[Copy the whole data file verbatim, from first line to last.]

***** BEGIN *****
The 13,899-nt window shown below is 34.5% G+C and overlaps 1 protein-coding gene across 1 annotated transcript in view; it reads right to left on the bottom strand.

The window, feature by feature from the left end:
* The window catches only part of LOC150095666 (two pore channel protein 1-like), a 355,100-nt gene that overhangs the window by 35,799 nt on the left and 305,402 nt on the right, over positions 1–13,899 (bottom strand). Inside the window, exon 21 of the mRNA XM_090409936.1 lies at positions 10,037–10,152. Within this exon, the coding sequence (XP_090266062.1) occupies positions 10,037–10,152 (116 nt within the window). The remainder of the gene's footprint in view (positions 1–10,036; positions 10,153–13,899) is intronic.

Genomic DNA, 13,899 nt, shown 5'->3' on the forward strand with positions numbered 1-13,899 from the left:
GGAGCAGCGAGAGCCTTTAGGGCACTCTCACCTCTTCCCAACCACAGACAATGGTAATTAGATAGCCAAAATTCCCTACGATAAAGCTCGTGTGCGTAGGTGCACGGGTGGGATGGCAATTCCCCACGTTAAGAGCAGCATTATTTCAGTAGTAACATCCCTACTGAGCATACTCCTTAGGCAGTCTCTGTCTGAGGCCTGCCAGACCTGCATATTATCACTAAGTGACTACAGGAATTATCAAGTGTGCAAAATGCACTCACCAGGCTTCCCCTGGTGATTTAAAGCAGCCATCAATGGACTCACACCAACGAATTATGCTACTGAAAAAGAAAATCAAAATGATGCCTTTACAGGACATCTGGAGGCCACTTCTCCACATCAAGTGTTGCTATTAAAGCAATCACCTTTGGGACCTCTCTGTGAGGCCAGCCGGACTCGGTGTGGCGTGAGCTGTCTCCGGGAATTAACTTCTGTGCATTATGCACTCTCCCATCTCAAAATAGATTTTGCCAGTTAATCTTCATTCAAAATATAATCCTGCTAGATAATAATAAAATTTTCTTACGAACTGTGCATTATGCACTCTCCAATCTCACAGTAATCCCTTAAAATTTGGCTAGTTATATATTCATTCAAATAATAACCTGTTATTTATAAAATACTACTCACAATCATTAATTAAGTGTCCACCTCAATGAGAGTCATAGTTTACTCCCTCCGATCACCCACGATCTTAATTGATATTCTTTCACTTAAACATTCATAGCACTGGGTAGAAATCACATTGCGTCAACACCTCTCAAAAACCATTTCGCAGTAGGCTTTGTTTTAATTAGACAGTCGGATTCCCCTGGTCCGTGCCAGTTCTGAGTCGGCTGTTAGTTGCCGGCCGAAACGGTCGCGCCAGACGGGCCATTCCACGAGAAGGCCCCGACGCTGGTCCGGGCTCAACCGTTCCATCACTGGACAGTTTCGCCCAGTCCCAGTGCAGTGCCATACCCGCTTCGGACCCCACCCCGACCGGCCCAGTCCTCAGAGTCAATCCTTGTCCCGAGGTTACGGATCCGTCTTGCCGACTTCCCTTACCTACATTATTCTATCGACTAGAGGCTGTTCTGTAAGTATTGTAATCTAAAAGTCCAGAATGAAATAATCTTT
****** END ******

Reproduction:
The 13,899-nt window shown below is 34.5% G+C and overlaps 1 protein-coding gene across 1 annotated transcript in view; it reads right to left on the bottom strand.

The window, feature by feature from the left end:
* The window catches only part of LOC150095666 (two pore channel protein 1-like), a 355,100-nt gene that overhangs the window by 35,799 nt on the left and 305,402 nt on the right, over positions 1–13,899 (bottom strand). Inside the window, exon 21 of the mRNA XM_090409936.1 lies at positions 10,037–10,152. Within this exon, the coding sequence (XP_090266062.1) occupies positions 10,037–10,152 (116 nt within the window). The remainder of the gene's footprint in view (positions 1–10,036; positions 10,153–13,899) is intronic.

Genomic DNA, 13,899 nt, shown 5'->3' on the forward strand with positions numbered 1-13,899 from the left:
GGAGCAGCGAGAGCCTTTAGGGCACTCTCACCTCTTCCCAACCACAGACAATGGTAATTAGATAGCCAAAATTCCCTACGATAAAGCTCGTGTGCGTAGGTGCACGGGTGGGATGGCAATTCCCCACGTTAAGAGCAGCATTATTTCAGTAGTAACATCCCTACTGAGCATACTCCTTAGGCAGTCTCTGTCTGAGGCCTGCCAGACCTGCATATTATCACTAAGTGACTACAGGAATTATCAAGTGTGCAAAATGCACTCACCAGGCTTCCCCTGGTGATTTAAAGCAGCCATCAATGGACTCACACCAACGAATTATGCTACTGAAAAAGAAAATCAAAATGATGCCTTTACAGGACATCTGGAGGCCACTTCTCCACATCAAGTGTTGCTATTAAAGCAATCACCTTTGGGACCTCTCTGTGAGGCCAGCCGGACTCGGTGTGGCGTGAGCTGTCTCCGGGAATTAACTTCTGTGCATTATGCACTCTCCCATCTCAAAATAGATTTTGCCAGTTAATCTTCATTCAAAATATAATCCTGCTAGATAATAATAAAATTTTCTTACGAACTGTGCATTATGCACTCTCCAATCTCACAGTAATCCCTTAAAATTTGGCTAGTTATATATTCATTCAAATAATAACCTGTTATTTATAAAATACTACTCACAATCATTAATTAAGTGTCCACCTCAATGAGAGTCATAGTTTACTCCCTCCGATCACCCACGATCTTAATTGATATTCTTTCACTTAAACATTCATAGCACTGGGTAGAAATCACATTGCGTCAACACCTCTCAAAAACCATTTCGCAGTAGGCTTTGTTTTAATTAGACAGTCGGATTCCCCTGGTCCGTGCCAGTTCTGAGTCGGCTGTTAGTTGCCGGCCGAAACGGTCGCGCCAGACGGGCCATTCCACGAGAAGGCCCCGACGCTGGTCCGGGCTCAACCGTTCCATCACTGGACAGTTTCGCCCAGTCCCAGTGCAGTGCCATACCCGCTTCGGACCCCACCCCGACCGGCCCAGTCCTCAGAGTCAATCCTTGTCCCGAGGTTACGGATCCGTCTTGCCGACTTCCCTTACCTACATTATTCTATCGACTAGAGGCTGTTCTGTAAGTATTGTAATCTAAAAGTCCAGAATGAAATAATCTTT